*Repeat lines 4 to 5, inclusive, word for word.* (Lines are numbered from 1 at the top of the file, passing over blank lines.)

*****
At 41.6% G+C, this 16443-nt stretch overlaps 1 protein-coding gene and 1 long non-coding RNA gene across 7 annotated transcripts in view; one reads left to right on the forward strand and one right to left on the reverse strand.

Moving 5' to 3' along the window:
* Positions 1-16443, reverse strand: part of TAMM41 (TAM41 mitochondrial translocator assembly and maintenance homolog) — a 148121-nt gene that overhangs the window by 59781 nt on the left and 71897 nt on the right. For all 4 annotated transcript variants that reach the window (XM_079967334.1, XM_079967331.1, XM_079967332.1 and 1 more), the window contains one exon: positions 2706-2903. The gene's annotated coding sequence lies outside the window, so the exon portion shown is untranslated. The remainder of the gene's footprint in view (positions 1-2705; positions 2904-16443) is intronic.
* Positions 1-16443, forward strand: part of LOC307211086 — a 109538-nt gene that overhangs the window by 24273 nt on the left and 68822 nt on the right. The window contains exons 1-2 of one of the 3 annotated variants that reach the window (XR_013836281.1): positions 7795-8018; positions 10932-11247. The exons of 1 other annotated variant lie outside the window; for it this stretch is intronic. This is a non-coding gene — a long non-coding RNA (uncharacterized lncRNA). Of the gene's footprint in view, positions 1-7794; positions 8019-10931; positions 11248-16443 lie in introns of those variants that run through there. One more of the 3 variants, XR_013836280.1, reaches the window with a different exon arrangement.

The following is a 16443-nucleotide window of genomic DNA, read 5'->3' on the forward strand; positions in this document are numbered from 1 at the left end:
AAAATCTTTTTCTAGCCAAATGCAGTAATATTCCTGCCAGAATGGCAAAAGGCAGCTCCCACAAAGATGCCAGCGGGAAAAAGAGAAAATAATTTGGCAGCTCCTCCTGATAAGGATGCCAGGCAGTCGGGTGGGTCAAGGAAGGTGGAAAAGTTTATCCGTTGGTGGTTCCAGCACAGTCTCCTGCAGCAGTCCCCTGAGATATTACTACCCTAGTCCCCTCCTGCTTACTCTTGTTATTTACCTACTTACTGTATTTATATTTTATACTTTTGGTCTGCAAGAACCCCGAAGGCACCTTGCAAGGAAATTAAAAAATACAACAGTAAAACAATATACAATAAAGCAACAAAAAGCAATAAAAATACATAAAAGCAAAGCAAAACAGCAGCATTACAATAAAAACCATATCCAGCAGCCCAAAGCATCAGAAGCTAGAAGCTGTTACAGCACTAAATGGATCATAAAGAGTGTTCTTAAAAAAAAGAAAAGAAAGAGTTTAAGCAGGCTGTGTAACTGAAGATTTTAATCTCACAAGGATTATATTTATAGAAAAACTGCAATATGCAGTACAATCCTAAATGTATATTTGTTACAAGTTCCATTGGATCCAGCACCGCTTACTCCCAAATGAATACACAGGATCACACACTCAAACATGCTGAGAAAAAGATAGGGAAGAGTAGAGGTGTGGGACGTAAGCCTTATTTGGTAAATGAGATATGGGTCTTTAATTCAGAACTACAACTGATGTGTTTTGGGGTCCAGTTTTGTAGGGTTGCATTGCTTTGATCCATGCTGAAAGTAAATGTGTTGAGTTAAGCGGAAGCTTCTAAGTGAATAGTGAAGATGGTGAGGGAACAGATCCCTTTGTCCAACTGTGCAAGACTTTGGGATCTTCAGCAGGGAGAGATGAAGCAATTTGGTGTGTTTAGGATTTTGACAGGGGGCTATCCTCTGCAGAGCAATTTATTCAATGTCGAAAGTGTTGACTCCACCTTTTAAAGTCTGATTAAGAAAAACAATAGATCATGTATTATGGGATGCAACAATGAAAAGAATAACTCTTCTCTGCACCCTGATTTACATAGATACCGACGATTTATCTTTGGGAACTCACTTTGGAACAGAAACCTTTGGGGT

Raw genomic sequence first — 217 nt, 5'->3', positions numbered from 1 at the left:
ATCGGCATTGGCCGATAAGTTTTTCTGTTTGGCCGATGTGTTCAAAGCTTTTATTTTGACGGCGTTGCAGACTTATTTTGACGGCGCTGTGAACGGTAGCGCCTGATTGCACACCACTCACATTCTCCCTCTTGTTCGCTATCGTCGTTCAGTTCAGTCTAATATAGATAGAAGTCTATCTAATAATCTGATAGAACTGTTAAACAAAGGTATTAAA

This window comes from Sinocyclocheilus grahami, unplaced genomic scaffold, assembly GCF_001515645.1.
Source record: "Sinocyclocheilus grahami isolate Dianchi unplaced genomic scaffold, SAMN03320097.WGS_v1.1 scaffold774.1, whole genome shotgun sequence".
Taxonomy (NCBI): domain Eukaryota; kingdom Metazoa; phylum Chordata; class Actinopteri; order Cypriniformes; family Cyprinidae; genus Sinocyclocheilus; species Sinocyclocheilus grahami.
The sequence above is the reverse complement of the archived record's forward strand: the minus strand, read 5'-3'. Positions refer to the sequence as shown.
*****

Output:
* Positions 1-16443, forward strand: part of LOC307211086 — a 109538-nt gene that overhangs the window by 24273 nt on the left and 68822 nt on the right. The window contains exons 1-2 of one of the 3 annotated variants that reach the window (XR_013836281.1): positions 7795-8018; positions 10932-11247. The exons of 1 other annotated variant lie outside the window; for it this stretch is intronic. This is a non-coding gene — a long non-coding RNA (uncharacterized lncRNA). Of the gene's footprint in view, positions 1-7794; positions 8019-10931; positions 11248-16443 lie in introns of those variants that run through there. One more of the 3 variants, XR_013836280.1, reaches the window with a different exon arrangement.

The following is a 16443-nucleotide window of genomic DNA, read 5'->3' on the forward strand; positions in this document are numbered from 1 at the left end: